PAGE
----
Just for fun, here’s what I was told needed to be addressed in the letter:

  1. The client’s general identifying characteristics;
  2. The initial and evolving gender, sexual and other psychiatric diagnoses;
  3. The duration of the mental health professional’s relationship with the client, including the type of evaluation and therapy or counseling to date;
  4. An explanation that the criteria for surgery have been met, and a brief description of the clinical rationale for supporting the patient’s request for surgery;
  5. A statement about the fact that informed consent has been obtained from the patient;
  6. A statement that the mental health professional is available for coordination of care and wel­comes a phone call to establish this.

I did see a therapist for about a year once I moved here; the stress of the move destroyed a lot of the coping mechanisms I’d developed to handle my depression and anxiety problems and I needed some help with that. But here’s the thing – I didn’t really talk about my gender identity with her. She knows I’m trans and it came up on occasion, but as a way of providing context for other things I discussed, not in any sort of Big Issue way, mostly because I sorted through my Big Issues YEARS AGO, thanks. I haven’t seen her since last fall, but I contacted her and she’s willing write the letter for me. Of course I have to pay for an office visit to get it sorted out, though.

I realize that it looks like I’ll get this squared away without too much personal expense, and that I’m complaining about an aspect of getting this surgery paid for by my insurance when health care coverage is something a lot of people don’t have (especially trans people and/or people in unmarried domestic partnerships). I’m very aware that I’m in a relatively privileged position, here!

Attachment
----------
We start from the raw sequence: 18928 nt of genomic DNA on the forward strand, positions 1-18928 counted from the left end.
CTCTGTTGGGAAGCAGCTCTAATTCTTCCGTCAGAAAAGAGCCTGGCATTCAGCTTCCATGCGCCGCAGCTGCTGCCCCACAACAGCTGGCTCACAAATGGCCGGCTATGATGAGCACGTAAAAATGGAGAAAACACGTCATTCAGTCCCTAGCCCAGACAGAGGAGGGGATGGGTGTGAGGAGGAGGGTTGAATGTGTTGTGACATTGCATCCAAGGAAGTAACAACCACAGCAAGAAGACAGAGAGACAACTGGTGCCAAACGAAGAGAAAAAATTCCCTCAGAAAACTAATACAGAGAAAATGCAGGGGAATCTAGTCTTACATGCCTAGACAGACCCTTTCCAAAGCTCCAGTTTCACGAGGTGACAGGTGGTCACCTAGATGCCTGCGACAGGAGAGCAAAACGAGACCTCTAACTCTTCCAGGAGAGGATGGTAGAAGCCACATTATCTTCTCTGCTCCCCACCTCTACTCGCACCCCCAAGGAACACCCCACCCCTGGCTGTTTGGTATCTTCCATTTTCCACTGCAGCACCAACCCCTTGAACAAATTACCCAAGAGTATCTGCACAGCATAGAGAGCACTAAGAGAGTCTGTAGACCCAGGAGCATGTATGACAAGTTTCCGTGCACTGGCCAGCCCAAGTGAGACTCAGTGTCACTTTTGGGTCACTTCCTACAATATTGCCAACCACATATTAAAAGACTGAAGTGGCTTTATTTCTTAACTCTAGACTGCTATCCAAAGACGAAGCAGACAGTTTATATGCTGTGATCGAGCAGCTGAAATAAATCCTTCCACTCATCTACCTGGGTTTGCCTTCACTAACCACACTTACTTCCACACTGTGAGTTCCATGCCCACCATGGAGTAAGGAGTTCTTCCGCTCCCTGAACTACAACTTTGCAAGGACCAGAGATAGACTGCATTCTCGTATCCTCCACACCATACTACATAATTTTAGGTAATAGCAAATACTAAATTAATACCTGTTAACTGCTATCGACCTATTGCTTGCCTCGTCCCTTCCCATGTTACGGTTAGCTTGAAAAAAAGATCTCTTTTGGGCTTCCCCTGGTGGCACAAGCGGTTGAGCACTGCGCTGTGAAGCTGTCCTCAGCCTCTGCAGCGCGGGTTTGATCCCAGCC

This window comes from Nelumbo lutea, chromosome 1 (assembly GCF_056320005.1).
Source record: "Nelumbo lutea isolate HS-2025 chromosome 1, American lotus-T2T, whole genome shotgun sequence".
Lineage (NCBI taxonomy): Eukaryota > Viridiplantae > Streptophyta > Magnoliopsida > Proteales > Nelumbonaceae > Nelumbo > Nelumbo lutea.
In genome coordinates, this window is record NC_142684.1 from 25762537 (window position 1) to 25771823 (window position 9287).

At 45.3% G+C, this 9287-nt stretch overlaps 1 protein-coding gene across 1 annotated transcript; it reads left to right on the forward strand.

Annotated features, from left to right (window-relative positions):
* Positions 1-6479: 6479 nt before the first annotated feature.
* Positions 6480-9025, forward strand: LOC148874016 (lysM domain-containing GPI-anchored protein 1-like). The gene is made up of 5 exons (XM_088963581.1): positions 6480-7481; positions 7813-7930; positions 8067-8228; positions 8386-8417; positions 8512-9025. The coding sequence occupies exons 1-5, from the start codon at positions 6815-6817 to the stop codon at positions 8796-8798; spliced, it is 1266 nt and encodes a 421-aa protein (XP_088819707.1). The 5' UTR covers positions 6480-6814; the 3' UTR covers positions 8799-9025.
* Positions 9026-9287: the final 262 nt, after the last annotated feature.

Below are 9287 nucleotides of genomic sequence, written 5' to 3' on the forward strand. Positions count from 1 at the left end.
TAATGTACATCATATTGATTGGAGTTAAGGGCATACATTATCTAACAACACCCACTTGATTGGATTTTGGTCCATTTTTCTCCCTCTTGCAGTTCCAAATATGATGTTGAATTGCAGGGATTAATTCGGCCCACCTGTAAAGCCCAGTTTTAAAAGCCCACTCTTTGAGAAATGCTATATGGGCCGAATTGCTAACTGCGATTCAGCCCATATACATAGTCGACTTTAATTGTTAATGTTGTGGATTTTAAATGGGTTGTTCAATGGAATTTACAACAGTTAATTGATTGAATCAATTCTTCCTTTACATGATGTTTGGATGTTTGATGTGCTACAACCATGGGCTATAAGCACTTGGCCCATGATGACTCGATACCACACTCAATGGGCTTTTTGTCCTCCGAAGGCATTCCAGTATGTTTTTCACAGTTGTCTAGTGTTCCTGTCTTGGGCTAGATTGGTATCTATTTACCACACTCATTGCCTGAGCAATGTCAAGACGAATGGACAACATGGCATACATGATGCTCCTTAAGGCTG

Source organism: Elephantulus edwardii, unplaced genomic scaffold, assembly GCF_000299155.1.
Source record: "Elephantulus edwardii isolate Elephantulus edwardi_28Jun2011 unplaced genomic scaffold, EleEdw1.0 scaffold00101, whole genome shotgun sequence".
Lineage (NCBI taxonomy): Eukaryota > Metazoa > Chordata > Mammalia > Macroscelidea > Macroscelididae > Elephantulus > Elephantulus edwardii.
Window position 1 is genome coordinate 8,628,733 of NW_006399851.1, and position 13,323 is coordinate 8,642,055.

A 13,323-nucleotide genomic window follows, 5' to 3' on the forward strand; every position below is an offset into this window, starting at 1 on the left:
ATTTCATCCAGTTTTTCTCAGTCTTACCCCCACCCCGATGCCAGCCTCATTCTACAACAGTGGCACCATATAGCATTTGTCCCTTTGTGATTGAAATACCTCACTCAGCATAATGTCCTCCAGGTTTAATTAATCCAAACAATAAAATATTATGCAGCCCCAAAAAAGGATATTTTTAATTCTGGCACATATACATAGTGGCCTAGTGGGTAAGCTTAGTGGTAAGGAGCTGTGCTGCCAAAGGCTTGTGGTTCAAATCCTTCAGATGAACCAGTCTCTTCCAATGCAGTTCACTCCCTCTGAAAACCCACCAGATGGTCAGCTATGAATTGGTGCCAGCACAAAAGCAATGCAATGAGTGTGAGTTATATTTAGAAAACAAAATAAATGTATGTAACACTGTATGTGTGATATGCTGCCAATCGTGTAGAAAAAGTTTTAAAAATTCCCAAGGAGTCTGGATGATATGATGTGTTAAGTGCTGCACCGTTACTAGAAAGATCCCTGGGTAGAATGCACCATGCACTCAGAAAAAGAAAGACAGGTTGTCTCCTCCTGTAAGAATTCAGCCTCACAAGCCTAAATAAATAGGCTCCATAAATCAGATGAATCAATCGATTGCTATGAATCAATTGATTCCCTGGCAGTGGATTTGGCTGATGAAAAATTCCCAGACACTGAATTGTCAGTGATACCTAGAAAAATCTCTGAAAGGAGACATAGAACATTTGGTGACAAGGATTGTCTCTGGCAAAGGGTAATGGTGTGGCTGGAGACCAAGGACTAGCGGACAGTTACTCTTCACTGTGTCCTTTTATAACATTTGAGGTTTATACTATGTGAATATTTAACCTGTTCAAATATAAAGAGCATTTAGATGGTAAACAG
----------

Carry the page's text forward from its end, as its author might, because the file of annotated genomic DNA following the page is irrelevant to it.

But still. Still. I am no stranger to gatekeeping bullshit. I have done this dance before, and even the first time it made me feel like I was being talked down to and disrespected. I should be able to sign an informed consent form without having to pay my former therapist to tell BC/BS about my “sexual diagnoses” (I don’t even think I have any but if I did why the fuck would they matter here?). The list doesn’t even make very much sense to me, to be honest. JUST SKIP TO #5 AND LET ME MAKE MY OWN FUCKING DECISIONS ABOUT MY BODY.

If I had known it would mean this back-and-forth with the company and this pointless therapist visit, I don’t know that I would have tried to schedule the hysto in the first place, or at least not so soon. I’m not sure now why I was so naive as to think that “revolutionary trans-friendly health insurance plan that covers surgeries” would actually mean “we respect you enough not to subject you to demeaning mental health evaluations.” And wow, what a depressing sentence that was to write.

I’m angry. I’m furious, actually. But while I’d love to make a huge fuss and Change the System, instead I’m being surly about it online and going to see my former therapist this week like I’m supposed to. I don’t know how to feel about that. Am I giving in too easily? I’m one step removed from the company I’m insured through, so I can’t really complain to them easily (or without a long process by which point the surgery date would have passed, most likely); at this point I feel like my only choices are to go ahead with this ridiculous letter or cancel the procedure altogether. So on Wednesday I’ll spent an hour talking about how personally offended I am that I have to be at the appointment in the first place, and when I leave I will have this bloody letter and can get on with my life. Bleargh.